Bastiat Caucus leader irate as he admits movement is shrinking
MINOT, N.D. — An unfortunate side effect of our style of government is that it makes ample room for the performative politics of ideologues.
It is possible to achieve a position of power and influence and then use it to perform as opposed to making the more banal and often difficult choices necessary to govern.
Ideologues, when put in the positioning of actually governing, often become more pragmatic. Former President Barack Obama, as an example, never actually closed the terrorist detention facility in Guantanamo Bay during his eight years in office despite it being a high-profile campaign promise. Saying on the campaign stump what we ought to do with a bunch of dangerous people detained in a military facility as a byproduct of the war on terror is much easier than being the one on the hook for the consequences of making that decision.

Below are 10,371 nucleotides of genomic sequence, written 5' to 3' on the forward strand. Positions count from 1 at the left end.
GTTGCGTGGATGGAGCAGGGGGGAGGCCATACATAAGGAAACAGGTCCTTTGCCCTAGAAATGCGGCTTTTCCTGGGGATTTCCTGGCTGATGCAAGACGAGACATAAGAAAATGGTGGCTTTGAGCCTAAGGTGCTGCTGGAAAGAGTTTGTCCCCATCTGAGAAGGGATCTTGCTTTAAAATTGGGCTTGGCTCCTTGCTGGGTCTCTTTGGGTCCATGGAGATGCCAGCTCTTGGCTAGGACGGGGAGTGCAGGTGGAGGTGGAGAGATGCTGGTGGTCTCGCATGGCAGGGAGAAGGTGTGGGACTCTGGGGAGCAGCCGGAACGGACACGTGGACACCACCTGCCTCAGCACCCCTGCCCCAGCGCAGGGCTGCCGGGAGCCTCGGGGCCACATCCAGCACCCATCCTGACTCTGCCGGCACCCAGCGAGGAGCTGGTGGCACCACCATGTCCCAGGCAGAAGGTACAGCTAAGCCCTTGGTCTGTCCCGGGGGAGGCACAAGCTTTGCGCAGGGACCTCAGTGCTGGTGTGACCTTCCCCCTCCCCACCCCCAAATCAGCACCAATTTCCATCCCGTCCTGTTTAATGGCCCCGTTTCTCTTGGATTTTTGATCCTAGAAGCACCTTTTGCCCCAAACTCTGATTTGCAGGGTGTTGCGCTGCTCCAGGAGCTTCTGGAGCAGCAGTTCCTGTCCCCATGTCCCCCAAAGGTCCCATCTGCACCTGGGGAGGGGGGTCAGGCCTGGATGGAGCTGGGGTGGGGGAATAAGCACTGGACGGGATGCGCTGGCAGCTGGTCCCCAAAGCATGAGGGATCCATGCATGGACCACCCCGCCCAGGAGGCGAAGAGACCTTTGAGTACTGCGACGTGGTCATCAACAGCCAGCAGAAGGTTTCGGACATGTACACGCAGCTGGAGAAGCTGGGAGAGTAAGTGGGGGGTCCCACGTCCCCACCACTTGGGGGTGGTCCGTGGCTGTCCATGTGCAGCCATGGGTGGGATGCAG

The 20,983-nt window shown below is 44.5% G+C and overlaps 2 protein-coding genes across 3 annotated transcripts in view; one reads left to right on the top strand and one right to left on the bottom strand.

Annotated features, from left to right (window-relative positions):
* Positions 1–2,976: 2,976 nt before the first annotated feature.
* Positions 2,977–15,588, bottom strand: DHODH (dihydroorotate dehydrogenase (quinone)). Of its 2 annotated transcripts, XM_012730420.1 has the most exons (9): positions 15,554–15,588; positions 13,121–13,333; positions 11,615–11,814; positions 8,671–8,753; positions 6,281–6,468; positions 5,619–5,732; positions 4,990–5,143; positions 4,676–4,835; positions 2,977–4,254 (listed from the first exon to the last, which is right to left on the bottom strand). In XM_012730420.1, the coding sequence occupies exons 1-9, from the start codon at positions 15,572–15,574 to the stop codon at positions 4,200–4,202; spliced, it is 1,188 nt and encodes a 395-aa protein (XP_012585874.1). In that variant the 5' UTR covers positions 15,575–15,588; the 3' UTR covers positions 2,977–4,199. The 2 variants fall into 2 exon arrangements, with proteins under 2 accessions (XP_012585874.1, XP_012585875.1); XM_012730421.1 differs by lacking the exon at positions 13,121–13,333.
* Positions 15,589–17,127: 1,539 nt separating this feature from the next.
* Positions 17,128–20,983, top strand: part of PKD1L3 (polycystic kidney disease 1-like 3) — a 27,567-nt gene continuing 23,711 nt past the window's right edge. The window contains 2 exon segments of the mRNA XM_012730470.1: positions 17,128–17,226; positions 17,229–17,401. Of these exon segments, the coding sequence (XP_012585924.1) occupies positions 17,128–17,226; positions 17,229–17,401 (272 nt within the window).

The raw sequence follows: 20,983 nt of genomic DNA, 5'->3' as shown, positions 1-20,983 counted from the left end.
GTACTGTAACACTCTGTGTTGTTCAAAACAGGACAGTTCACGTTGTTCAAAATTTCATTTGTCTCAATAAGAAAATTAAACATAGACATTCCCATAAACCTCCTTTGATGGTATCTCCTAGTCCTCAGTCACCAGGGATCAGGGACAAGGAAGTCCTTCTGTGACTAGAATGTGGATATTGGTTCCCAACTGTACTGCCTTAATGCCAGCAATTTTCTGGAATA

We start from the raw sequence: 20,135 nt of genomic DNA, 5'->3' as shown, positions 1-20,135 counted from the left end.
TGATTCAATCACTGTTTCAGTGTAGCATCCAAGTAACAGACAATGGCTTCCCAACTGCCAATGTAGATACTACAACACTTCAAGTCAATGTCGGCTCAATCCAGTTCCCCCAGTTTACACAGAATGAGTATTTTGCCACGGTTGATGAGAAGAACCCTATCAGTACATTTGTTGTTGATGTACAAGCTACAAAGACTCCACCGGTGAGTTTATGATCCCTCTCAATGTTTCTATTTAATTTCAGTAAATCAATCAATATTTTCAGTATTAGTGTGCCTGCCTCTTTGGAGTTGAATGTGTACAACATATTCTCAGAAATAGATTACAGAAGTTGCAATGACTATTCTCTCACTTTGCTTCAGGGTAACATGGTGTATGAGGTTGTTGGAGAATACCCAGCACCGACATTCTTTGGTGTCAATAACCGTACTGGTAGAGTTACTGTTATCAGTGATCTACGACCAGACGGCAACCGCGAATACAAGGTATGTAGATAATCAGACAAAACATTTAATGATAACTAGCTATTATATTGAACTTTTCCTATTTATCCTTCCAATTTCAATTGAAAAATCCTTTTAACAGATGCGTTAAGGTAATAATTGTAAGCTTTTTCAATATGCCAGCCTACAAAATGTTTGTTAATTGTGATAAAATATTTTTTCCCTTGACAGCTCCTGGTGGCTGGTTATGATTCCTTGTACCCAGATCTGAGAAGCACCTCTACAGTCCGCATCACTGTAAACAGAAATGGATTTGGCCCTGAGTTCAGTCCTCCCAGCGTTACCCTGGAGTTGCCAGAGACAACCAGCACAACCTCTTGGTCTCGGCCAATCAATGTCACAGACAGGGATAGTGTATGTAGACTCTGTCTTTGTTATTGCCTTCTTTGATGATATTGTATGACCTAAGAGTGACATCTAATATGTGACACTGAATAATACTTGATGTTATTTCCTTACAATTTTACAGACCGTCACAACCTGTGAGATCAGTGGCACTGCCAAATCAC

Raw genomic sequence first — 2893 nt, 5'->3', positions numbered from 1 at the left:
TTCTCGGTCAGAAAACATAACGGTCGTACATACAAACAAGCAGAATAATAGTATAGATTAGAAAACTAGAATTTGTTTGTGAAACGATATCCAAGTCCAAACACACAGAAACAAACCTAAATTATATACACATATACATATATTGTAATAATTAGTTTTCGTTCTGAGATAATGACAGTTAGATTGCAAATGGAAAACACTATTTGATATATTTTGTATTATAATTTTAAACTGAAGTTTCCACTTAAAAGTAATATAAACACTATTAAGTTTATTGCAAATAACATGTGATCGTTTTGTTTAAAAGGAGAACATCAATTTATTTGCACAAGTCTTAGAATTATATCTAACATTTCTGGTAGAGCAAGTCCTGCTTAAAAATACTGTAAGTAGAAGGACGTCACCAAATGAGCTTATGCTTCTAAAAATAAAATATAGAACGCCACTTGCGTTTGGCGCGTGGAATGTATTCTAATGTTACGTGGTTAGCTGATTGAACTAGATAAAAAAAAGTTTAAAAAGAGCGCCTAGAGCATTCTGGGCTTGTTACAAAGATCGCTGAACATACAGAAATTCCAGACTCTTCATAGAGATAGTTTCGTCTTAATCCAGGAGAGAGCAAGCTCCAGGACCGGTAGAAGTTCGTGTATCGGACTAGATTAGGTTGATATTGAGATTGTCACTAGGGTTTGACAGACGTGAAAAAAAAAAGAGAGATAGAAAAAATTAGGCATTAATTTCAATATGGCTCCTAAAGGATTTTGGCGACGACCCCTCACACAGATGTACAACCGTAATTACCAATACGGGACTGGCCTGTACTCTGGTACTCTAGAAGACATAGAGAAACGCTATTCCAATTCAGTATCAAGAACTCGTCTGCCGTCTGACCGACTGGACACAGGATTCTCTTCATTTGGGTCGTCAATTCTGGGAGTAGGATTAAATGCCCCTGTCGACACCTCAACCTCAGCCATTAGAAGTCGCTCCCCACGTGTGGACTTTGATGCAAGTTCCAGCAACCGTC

So it goes with state Rep. Rick Becker, a strident ideologue who could use his position to promote competent governance for his Bismarck-area constituents but instead uses it as a platform from which to perform for the small cult of personality he’s cultivated in state politics.